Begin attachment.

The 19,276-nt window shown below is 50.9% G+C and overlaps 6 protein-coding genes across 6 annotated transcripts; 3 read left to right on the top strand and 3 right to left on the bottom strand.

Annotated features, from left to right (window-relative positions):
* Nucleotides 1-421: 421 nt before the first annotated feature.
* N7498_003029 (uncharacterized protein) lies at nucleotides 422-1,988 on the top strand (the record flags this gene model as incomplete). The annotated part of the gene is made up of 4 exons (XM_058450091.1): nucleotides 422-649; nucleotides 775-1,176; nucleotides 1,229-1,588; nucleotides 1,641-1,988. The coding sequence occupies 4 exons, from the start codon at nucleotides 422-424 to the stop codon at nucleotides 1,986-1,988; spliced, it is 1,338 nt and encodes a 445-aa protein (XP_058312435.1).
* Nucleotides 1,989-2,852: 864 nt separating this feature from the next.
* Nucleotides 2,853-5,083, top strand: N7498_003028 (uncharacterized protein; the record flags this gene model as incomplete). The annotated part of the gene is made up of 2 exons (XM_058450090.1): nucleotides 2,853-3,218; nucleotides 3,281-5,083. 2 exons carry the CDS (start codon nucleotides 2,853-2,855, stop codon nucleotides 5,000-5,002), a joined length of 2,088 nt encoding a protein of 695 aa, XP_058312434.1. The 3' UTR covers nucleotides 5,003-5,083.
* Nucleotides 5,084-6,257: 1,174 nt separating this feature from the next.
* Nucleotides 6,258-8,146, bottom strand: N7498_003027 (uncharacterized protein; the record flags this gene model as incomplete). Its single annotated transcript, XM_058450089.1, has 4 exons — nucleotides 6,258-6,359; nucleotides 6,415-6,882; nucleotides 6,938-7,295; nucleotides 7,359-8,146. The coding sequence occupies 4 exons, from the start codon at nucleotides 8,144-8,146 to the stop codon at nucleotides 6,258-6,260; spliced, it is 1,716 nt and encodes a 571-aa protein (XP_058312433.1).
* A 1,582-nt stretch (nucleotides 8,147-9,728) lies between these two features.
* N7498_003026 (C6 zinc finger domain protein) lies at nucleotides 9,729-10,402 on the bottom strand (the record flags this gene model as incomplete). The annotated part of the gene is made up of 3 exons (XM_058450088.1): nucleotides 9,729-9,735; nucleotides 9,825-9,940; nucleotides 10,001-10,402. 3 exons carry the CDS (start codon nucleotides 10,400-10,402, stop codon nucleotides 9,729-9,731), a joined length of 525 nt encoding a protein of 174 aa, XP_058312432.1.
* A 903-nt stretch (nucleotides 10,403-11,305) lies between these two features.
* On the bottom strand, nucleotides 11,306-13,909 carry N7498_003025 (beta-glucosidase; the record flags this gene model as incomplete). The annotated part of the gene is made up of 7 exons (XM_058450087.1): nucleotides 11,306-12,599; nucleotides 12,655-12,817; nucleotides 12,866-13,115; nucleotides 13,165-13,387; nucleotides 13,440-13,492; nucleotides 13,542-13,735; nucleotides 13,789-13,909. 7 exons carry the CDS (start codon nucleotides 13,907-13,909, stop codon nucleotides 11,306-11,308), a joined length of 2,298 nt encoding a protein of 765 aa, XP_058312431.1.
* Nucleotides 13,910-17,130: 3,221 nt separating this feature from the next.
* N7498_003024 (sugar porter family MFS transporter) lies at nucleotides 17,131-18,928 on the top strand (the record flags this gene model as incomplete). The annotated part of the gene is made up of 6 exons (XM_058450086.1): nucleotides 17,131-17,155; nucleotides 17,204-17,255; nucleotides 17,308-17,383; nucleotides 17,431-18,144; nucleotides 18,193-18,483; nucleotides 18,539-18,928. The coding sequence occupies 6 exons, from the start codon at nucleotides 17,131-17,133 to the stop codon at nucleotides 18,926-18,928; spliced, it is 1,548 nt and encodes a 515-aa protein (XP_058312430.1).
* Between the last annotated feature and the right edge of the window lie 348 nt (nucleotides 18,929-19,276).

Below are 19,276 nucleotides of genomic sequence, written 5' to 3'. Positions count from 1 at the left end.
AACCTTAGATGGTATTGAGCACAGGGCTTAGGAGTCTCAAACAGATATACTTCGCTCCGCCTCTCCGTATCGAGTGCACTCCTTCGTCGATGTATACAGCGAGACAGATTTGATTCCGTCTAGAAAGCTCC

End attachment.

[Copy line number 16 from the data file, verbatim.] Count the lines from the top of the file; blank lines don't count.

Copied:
Below are 19,276 nucleotides of genomic sequence, written 5' to 3'. Positions count from 1 at the left end.